The table, split in two, has on one end a simple bowl with a void in its base that continues through the table. At the other end is a simple institutional table setting with utensils, also cast in bronze. Although the table is divided and even dislocated by the stone wall it represents an element of continuity and a link between the two sides of both the sculpture and the lives of those who emigrated. The table and the more intimate spaces created within the rotated wall evoke the domestic nature of life and work for the majority of Irish women migrants while their simplicity and sparseness allude to the subject of Famine.
The glass walls with finely sandblasted names of women gradually fading from one side to the other indicates their large numbers and adds an ethereal quality or lightness. The faint and fading quality of the text on the glass panels also indicates the frail and inconstant nature of memory.
The other element of the work is a soundscape created by Paul Carter which is located within the courtyard's solitary lillipilli tree. Carter, a Melbourne artist and writer, noted that the soundscape was called 'Out of their feeling', indicating that as the list of the dead increased, the living were 'out of their feeling'. This meant that at a certain point the suffering had gone beyond speech. Carter and the Valamaneshes decided to locate the soundscape work in the lillipilli tree in the precincts of Hyde Park Barracks because it looks very isolated and orphaned. Carter said he 'wanted to have that small tree become as it were, a pool of silence amid all the clamour of the city traffic'.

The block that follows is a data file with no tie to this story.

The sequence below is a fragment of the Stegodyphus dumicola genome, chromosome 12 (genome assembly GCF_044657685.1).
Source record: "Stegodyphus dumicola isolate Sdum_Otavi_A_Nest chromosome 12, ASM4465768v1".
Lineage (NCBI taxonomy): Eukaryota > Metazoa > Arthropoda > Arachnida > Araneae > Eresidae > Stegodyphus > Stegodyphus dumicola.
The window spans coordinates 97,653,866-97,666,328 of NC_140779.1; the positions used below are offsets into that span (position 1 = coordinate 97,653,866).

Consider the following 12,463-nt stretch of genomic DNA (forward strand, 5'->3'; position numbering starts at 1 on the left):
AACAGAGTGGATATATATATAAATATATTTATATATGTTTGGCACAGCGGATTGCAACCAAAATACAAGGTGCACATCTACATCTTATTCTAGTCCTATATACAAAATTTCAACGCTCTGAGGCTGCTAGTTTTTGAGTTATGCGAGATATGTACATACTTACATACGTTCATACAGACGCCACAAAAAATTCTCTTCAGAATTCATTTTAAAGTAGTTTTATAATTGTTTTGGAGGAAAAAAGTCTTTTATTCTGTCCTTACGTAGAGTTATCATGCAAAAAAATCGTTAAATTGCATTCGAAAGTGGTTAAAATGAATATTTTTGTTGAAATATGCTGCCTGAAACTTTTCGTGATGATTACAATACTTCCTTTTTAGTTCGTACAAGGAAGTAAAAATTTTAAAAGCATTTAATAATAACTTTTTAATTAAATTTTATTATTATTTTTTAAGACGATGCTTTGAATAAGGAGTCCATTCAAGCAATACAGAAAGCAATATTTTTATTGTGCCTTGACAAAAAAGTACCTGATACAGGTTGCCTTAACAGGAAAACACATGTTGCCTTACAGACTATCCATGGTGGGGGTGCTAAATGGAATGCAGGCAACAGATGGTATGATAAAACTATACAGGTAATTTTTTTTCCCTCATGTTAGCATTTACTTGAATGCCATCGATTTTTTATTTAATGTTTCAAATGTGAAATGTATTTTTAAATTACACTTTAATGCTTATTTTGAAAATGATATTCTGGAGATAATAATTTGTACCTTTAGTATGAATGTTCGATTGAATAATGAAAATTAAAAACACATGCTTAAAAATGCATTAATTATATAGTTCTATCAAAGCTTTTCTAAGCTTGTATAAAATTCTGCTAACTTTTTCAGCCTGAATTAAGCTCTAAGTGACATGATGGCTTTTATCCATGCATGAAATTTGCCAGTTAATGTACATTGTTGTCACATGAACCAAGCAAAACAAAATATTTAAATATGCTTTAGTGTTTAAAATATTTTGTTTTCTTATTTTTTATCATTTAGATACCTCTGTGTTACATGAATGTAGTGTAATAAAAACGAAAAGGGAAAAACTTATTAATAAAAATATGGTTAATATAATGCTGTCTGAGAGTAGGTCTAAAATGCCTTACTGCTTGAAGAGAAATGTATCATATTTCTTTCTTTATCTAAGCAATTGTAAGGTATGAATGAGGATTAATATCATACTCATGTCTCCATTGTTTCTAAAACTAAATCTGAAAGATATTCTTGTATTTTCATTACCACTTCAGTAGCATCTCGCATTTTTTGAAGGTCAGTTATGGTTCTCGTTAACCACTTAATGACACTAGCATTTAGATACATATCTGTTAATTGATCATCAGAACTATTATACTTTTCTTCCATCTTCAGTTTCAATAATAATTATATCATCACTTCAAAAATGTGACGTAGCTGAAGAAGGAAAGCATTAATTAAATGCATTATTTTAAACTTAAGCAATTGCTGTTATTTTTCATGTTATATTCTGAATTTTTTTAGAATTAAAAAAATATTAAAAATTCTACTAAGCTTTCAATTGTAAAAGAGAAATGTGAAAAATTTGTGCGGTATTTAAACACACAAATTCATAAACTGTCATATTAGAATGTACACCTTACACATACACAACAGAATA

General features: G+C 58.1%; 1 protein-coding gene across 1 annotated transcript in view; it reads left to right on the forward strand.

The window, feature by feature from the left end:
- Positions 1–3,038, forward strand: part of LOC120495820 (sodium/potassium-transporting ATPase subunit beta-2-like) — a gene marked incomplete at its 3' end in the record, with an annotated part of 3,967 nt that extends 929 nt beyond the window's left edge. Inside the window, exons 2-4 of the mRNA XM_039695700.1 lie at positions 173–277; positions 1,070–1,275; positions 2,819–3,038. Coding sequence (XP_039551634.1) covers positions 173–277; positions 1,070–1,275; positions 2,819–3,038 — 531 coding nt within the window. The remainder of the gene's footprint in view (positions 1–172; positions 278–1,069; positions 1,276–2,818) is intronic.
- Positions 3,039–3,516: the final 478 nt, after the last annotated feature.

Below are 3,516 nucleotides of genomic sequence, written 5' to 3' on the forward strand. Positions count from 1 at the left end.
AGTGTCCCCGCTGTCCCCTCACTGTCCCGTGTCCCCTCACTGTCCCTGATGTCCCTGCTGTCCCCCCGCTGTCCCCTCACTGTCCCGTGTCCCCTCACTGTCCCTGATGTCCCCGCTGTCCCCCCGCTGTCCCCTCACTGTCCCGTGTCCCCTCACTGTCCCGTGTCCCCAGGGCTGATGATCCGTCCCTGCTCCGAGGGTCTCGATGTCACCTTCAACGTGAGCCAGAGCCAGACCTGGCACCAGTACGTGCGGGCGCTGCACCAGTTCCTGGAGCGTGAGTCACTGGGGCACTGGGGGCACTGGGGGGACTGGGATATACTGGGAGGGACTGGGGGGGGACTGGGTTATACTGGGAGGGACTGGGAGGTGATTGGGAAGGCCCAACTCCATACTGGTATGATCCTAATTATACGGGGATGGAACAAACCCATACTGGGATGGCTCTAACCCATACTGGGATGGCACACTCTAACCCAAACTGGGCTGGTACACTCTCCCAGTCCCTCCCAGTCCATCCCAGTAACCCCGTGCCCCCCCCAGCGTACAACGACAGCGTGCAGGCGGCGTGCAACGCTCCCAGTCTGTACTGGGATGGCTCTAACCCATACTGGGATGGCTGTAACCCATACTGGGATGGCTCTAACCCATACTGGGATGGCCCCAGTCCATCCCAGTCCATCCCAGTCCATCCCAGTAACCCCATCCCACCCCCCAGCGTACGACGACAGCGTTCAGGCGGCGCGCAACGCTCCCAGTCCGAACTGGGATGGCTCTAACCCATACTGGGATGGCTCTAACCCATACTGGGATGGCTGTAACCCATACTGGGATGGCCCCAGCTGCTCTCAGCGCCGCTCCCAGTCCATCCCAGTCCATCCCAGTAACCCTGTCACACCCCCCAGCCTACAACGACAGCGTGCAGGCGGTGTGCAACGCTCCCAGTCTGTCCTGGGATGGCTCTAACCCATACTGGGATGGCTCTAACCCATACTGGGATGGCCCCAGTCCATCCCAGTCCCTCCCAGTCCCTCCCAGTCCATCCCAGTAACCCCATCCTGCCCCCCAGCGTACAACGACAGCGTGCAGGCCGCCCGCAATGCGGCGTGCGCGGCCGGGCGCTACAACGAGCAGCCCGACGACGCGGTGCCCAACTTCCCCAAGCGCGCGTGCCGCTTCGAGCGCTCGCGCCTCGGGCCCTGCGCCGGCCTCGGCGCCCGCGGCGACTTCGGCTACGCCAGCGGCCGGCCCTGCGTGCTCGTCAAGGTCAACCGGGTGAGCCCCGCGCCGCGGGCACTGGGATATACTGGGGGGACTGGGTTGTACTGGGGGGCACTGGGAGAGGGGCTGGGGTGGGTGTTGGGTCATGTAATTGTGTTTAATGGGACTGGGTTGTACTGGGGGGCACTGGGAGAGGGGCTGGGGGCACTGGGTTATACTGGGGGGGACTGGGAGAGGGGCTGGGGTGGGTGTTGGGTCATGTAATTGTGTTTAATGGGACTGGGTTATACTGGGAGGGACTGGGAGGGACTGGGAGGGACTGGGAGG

Following a commemorative Mass at St Mary's Cathedral which was packed to overflowing, the memorial was unveiled by Sir William Deane, Governor-General of Australia, on 28 August 1999, in the presence of an estimated 2,500 people, including 800 Famine orphan descendants.
Since then, an event has been held each year on the last Sunday of August, the time of the unveiling, to keep the memory of these Famine orphan immigrants alive , to remember the million or more who died during the Famine period and, in the spirit of Mary Robinson's first call, to remember those who are victims of Famine today. These 4,412 were the survivors and the monument also recognises their contribution to the building of this country.
With the help of Irish Government's Emigrant Support Program, a website has been established to make the history of this significant emigrant event, and the stories of the Famine workhouse immigrant women, available to anyone, whether they are descendants of these women or historians in Australia, Ireland or elsewhere in the modern global Irish community.
Richard Reid, Farewell my children: Irish assisted emigration to Australia, 1848-1870, Anchor Books Australia, Spit Junction, 2011, especially chapter 6, 'The removal of mendacity from one soil to another', pp 140–71